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Welcome to Canada, where the little guy loses

Professional hockey players cut in front of old ladies waiting for flu shots, and a Chinatown grocer gets charged for catching a thief.

A girl braves a H1N1 influenza vaccination shot and a regular flu shot in Vancouver, British Columbia, Oct. 26, 2009. Last week, as people from high-risk groups lined up around city blocks to receive their swine flu vaccines, players from the Calgary Flames and the Toronto Maple Leafs jumped to the front of the line, causing widespread outrage. (Andy Clark/Reuters)

TORONTO, Canada — Professional hockey players are used to being transformed from heroes to bums depending on their performance in a game. Rarely, however, do they attract the fury of even those who care little about the sport.

It happened in Canada last week when news broke that players on two teams — the Calgary Flames and the Toronto Maple Leafs — jumped to the front of the line to be vaccinated against swine flu.

The news came as lineups reserved for high-risk groups stretched around city blocks. That meant that highly paid athletes had jumped ahead of pregnant women, children below the age of 6, and people with chronic illnesses, many of whom had waited up to seven hours at immunization clinics. The preferential treatment also came as some clinics were forced to shut down because they ran out of vaccine. (Also last week, in Ukraine, which is gripped by a swine flu pandemic and in the throes of election leadup, H1N1 became fodder for the biggest political football match to date.)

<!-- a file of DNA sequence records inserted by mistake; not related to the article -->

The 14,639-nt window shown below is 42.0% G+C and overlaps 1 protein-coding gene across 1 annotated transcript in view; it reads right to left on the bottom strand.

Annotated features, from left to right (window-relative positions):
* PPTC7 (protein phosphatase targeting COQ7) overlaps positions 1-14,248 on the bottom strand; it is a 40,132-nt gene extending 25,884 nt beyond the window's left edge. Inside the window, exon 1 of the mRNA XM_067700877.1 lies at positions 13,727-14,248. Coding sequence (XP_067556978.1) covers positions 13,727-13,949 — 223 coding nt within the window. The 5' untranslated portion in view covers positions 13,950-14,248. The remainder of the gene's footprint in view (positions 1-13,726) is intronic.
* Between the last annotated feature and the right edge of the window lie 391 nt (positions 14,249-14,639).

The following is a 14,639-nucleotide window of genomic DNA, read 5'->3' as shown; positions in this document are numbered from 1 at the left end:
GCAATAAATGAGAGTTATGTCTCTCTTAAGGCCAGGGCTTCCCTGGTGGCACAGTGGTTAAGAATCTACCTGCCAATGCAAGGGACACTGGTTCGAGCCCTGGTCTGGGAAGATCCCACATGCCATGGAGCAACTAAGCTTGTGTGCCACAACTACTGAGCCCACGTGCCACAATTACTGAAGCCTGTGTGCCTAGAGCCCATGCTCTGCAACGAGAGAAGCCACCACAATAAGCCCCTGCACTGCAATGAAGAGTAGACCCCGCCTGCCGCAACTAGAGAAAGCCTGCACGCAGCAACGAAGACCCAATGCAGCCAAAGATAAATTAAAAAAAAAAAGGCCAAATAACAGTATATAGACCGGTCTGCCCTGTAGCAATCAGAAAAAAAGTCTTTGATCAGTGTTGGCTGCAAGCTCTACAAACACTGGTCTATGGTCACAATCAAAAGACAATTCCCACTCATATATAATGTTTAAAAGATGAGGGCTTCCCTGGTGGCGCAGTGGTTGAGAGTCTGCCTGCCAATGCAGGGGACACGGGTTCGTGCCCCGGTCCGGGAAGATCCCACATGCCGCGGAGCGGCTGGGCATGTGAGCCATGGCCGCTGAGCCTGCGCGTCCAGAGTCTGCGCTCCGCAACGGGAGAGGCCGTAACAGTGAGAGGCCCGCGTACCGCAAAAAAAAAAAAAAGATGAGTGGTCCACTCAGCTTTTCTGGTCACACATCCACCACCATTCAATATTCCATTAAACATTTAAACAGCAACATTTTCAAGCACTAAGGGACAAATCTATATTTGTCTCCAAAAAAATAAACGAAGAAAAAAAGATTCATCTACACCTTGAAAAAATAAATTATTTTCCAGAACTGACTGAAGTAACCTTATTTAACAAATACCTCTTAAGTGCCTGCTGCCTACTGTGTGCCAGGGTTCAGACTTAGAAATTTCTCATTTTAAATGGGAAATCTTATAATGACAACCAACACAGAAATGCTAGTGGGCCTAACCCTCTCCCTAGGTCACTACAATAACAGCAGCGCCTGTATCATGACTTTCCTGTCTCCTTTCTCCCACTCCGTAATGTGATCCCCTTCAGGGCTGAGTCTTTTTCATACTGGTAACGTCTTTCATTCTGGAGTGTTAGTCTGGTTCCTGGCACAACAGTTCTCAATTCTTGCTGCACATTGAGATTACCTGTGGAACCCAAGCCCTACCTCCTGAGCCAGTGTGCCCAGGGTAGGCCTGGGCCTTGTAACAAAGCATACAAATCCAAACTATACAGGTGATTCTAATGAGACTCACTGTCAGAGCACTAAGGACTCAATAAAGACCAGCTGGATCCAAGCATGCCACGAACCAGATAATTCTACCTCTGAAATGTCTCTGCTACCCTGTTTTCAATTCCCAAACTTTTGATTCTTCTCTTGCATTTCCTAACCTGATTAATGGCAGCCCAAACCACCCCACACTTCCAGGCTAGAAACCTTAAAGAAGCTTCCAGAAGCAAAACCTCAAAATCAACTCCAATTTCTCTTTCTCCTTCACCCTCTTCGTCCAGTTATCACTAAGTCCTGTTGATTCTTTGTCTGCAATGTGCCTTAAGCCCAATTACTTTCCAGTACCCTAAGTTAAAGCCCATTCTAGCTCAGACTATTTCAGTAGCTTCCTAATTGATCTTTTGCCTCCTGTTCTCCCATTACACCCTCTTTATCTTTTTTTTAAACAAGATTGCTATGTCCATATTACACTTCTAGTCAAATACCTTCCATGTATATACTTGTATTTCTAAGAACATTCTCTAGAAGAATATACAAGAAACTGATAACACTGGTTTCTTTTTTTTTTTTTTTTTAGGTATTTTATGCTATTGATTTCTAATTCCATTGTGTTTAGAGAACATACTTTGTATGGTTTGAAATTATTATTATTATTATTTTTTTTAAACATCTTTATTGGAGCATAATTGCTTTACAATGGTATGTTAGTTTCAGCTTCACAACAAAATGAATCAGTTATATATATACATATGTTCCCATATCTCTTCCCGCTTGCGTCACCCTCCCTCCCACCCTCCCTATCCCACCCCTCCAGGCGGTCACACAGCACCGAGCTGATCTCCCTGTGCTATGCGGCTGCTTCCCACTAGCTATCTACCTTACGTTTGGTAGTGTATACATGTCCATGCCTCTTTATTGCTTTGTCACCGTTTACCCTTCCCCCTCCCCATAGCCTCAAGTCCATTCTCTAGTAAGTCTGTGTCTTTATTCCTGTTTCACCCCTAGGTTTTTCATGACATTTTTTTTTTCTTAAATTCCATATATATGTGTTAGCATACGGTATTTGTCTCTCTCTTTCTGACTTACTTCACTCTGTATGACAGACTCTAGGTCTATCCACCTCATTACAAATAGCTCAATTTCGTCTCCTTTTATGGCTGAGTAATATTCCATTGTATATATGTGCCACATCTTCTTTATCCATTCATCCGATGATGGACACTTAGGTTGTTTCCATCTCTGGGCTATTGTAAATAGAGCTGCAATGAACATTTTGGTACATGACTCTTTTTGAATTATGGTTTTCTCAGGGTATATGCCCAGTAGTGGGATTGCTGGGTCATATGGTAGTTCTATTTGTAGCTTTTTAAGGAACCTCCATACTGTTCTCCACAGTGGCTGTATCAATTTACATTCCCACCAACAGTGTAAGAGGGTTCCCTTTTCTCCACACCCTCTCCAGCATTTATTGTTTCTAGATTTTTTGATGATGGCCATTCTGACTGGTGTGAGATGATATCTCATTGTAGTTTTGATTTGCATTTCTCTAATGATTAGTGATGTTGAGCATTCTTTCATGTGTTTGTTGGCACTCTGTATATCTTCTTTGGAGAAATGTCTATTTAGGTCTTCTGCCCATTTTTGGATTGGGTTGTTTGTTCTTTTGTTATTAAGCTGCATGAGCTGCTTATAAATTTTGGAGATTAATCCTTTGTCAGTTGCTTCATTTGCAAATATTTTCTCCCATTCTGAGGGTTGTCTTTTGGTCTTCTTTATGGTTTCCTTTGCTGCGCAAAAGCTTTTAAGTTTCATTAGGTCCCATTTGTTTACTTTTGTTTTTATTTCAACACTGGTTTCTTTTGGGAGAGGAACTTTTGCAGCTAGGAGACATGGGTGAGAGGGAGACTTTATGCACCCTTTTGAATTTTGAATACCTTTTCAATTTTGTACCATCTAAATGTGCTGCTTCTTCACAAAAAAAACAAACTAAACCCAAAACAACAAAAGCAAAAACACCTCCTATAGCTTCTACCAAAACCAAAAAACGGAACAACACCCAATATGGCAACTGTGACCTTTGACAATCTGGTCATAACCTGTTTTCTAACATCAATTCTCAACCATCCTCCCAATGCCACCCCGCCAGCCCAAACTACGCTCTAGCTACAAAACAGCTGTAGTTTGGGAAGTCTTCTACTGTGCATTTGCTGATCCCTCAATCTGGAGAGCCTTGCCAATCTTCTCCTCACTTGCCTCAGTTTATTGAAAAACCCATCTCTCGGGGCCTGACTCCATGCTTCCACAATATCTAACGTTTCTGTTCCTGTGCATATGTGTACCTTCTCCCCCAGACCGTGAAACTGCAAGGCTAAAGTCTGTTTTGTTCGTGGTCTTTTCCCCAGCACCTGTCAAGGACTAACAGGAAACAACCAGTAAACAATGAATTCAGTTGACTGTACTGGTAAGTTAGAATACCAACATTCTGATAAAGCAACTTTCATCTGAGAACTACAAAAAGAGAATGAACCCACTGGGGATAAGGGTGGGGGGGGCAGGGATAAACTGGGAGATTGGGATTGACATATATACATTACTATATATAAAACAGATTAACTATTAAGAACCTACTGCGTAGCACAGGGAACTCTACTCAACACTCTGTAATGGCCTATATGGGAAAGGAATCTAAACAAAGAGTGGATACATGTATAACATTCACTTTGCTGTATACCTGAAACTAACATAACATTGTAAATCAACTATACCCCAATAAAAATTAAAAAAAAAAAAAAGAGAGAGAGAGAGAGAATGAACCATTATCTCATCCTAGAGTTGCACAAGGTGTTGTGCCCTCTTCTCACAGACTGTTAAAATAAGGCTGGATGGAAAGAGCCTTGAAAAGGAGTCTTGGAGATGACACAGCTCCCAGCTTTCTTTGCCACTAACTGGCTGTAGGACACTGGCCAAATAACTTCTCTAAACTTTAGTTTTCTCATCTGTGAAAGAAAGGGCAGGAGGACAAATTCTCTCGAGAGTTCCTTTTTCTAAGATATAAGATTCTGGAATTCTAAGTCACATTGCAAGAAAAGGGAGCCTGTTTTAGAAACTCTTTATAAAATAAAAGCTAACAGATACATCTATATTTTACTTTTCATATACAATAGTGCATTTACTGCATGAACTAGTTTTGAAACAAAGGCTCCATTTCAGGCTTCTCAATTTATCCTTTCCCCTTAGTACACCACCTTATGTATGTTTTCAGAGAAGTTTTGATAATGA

As outrage grew in Canada, the players and coaches for the most part ducked the media. But a few tried to justify the move.

John Mitchell, who plays center for the Leafs, insisted that pro athletes are at a higher risk of contracting bugs.

“We go from city to city and rink to rink,” Mitchell told reporters. “There's people that might be an avid fan who doesn't want to miss a game even though he's feeling a little sick. They come to the rink. You never know what will happen from there. We have every bit of a chance of catching it as everybody else, maybe a little bit more.”

By the time Mitchell voiced his defense, a pattern had emerged. It was learned that the board of governors of seven Toronto hospitals — often stacked with the well-heeled — had also jumped the long queues and received the H1N1 vaccine. And, a private Toronto clinic that serves executives of corporations who each pay $2,300 to become clients had received 3,000 doses of the scarce vaccine.

Similar debate erupted south of the border when Wall Street heavy weights like Goldman Sachs and Citigroup were given doses of swine flu vaccine. A Goldman Sachs spokesperson insisted the shots would be given only to high-risk employees.

In Canada, provincial health ministers in Alberta and Ontario have vowed investigations. Two health bureaucrats in Alberta were fired for apparently having approved the preferential treatment given the Calgary Flames. Still, the incidents confirmed what every school child knows: The big wheels get the grease.

Said Sharleen Stewart, president of a union that represents Ontario health care workers: “What we are seeing evokes scenes from the Titanic, the privileged pushing to the front and leaving vulnerable women and children to a chilling fate.”